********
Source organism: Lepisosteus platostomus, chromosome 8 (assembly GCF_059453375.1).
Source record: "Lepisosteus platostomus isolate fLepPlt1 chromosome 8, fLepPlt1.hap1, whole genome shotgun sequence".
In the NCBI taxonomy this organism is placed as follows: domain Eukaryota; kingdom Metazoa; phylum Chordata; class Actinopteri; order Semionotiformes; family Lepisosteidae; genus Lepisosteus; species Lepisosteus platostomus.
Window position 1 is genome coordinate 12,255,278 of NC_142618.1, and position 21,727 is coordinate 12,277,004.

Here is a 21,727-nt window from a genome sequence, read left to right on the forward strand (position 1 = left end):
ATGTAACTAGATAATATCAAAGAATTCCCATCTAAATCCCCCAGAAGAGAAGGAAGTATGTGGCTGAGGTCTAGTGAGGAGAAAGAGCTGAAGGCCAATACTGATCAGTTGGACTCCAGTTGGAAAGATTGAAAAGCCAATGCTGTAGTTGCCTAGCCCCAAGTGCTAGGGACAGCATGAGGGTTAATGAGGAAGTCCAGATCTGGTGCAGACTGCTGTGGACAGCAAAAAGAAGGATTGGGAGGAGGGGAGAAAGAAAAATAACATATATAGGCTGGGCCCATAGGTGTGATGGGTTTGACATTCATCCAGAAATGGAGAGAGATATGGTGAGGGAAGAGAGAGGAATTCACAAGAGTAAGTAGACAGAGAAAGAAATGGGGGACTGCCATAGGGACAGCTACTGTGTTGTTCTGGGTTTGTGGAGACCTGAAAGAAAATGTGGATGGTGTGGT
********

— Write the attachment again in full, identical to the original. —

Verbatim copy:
Source organism: Lepisosteus platostomus, chromosome 8 (assembly GCF_059453375.1).
Source record: "Lepisosteus platostomus isolate fLepPlt1 chromosome 8, fLepPlt1.hap1, whole genome shotgun sequence".
In the NCBI taxonomy this organism is placed as follows: domain Eukaryota; kingdom Metazoa; phylum Chordata; class Actinopteri; order Semionotiformes; family Lepisosteidae; genus Lepisosteus; species Lepisosteus platostomus.
Window position 1 is genome coordinate 12,255,278 of NC_142618.1, and position 21,727 is coordinate 12,277,004.

Here is a 21,727-nt window from a genome sequence, read left to right on the forward strand (position 1 = left end):
ATGTAACTAGATAATATCAAAGAATTCCCATCTAAATCCCCCAGAAGAGAAGGAAGTATGTGGCTGAGGTCTAGTGAGGAGAAAGAGCTGAAGGCCAATACTGATCAGTTGGACTCCAGTTGGAAAGATTGAAAAGCCAATGCTGTAGTTGCCTAGCCCCAAGTGCTAGGGACAGCATGAGGGTTAATGAGGAAGTCCAGATCTGGTGCAGACTGCTGTGGACAGCAAAAAGAAGGATTGGGAGGAGGGGAGAAAGAAAAATAACATATATAGGCTGGGCCCATAGGTGTGATGGGTTTGACATTCATCCAGAAATGGAGAGAGATATGGTGAGGGAAGAGAGAGGAATTCACAAGAGTAAGTAGACAGAGAAAGAAATGGGGGACTGCCATAGGGACAGCTACTGTGTTGTTCTGGGTTTGTGGAGACCTGAAAGAAAATGTGGATGGTGTGGT